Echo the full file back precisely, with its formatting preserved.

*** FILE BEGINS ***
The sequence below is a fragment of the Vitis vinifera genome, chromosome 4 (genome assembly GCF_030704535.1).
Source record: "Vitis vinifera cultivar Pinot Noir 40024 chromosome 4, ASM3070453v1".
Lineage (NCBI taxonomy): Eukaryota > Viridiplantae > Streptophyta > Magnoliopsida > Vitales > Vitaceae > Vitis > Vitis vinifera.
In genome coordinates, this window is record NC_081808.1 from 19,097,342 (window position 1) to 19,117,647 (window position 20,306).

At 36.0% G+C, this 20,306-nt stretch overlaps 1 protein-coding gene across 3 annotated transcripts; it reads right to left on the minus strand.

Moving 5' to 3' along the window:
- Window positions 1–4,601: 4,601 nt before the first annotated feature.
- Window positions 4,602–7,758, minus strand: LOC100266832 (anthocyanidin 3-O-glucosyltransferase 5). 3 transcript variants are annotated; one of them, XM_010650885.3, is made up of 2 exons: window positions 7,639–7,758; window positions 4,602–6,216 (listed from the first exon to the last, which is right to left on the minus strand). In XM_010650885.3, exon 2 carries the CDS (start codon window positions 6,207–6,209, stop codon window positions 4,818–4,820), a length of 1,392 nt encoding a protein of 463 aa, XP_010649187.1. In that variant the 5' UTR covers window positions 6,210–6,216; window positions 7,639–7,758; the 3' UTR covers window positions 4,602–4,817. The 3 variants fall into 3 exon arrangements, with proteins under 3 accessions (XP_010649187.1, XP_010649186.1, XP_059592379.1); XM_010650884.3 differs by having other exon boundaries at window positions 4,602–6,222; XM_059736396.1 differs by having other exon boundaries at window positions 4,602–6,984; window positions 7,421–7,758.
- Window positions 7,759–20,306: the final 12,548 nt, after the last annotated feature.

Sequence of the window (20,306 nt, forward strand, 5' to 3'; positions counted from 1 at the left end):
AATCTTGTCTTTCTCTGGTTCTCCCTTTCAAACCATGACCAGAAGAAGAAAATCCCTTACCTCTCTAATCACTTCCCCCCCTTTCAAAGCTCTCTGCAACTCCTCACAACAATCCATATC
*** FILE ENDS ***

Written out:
The sequence below is a fragment of the Vitis vinifera genome, chromosome 4 (genome assembly GCF_030704535.1).
Source record: "Vitis vinifera cultivar Pinot Noir 40024 chromosome 4, ASM3070453v1".
Lineage (NCBI taxonomy): Eukaryota > Viridiplantae > Streptophyta > Magnoliopsida > Vitales > Vitaceae > Vitis > Vitis vinifera.
In genome coordinates, this window is record NC_081808.1 from 19,097,342 (window position 1) to 19,117,647 (window position 20,306).

At 36.0% G+C, this 20,306-nt stretch overlaps 1 protein-coding gene across 3 annotated transcripts; it reads right to left on the minus strand.

Moving 5' to 3' along the window:
- Window positions 1–4,601: 4,601 nt before the first annotated feature.
- Window positions 4,602–7,758, minus strand: LOC100266832 (anthocyanidin 3-O-glucosyltransferase 5). 3 transcript variants are annotated; one of them, XM_010650885.3, is made up of 2 exons: window positions 7,639–7,758; window positions 4,602–6,216 (listed from the first exon to the last, which is right to left on the minus strand). In XM_010650885.3, exon 2 carries the CDS (start codon window positions 6,207–6,209, stop codon window positions 4,818–4,820), a length of 1,392 nt encoding a protein of 463 aa, XP_010649187.1. In that variant the 5' UTR covers window positions 6,210–6,216; window positions 7,639–7,758; the 3' UTR covers window positions 4,602–4,817. The 3 variants fall into 3 exon arrangements, with proteins under 3 accessions (XP_010649187.1, XP_010649186.1, XP_059592379.1); XM_010650884.3 differs by having other exon boundaries at window positions 4,602–6,222; XM_059736396.1 differs by having other exon boundaries at window positions 4,602–6,984; window positions 7,421–7,758.
- Window positions 7,759–20,306: the final 12,548 nt, after the last annotated feature.

Sequence of the window (20,306 nt, forward strand, 5' to 3'; positions counted from 1 at the left end):
AATCTTGTCTTTCTCTGGTTCTCCCTTTCAAACCATGACCAGAAGAAGAAAATCCCTTACCTCTCTAATCACTTCCCCCCCTTTCAAAGCTCTCTGCAACTCCTCACAACAATCCATATC